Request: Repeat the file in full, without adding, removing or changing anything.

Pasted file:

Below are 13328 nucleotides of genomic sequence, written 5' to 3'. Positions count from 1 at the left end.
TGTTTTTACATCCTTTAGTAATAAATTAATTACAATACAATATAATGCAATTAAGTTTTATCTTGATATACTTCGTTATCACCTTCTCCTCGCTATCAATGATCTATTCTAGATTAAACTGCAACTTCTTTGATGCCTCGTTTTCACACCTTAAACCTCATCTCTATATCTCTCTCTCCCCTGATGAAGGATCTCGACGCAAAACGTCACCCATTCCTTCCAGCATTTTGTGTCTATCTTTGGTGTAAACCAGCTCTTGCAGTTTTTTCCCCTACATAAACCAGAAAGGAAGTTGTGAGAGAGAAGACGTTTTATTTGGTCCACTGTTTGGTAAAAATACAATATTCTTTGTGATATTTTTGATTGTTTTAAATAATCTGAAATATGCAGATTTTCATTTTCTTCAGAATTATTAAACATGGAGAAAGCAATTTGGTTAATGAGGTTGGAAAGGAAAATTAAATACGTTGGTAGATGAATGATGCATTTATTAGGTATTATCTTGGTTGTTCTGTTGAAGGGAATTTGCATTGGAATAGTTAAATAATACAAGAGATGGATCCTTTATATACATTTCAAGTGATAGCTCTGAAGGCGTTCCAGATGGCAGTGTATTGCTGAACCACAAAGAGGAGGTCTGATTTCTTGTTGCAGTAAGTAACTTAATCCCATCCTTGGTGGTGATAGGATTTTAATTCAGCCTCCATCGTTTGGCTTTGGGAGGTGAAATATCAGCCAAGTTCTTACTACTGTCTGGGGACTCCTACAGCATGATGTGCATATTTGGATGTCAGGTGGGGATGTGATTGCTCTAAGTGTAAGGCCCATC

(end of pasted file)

Below are 13328 nucleotides of genomic sequence, written 5' to 3'. Positions count from 1 at the left end.
TGTTTTTACATCCTTTAGTAATAAATTAATTACAATACAATATAATGCAATTAAGTTTTATCTTGATATACTTCGTTATCACCTTCTCCTCGCTATCAATGATCTATTCTAGATTAAACTGCAACTTCTTTGATGCCTCGTTTTCACACCTTAAACCTCATCTCTATATCTCTCTCTCCCCTGATGAAGGATCTCGACGCAAAACGTCACCCATTCCTTCCAGCATTTTGTGTCTATCTTTGGTGTAAACCAGCTCTTGCAGTTTTTTCCCCTACATAAACCAGAAAGGAAGTTGTGAGAGAGAAGACGTTTTATTTGGTCCACTGTTTGGTAAAAATACAATATTCTTTGTGATATTTTTGATTGTTTTAAATAATCTGAAATATGCAGATTTTCATTTTCTTCAGAATTATTAAACATGGAGAAAGCAATTTGGTTAATGAGGTTGGAAAGGAAAATTAAATACGTTGGTAGATGAATGATGCATTTATTAGGTATTATCTTGGTTGTTCTGTTGAAGGGAATTTGCATTGGAATAGTTAAATAATACAAGAGATGGATCCTTTATATACATTTCAAGTGATAGCTCTGAAGGCGTTCCAGATGGCAGTGTATTGCTGAACCACAAAGAGGAGGTCTGATTTCTTGTTGCAGTAAGTAACTTAATCCCATCCTTGGTGGTGATAGGATTTTAATTCAGCCTCCATCGTTTGGCTTTGGGAGGTGAAATATCAGCCAAGTTCTTACTACTGTCTGGGGACTCCTACAGCATGATGTGCATATTTGGATGTCAGGTGGGGATGTGATTGCTCTAAGTGTAAGGCCCATC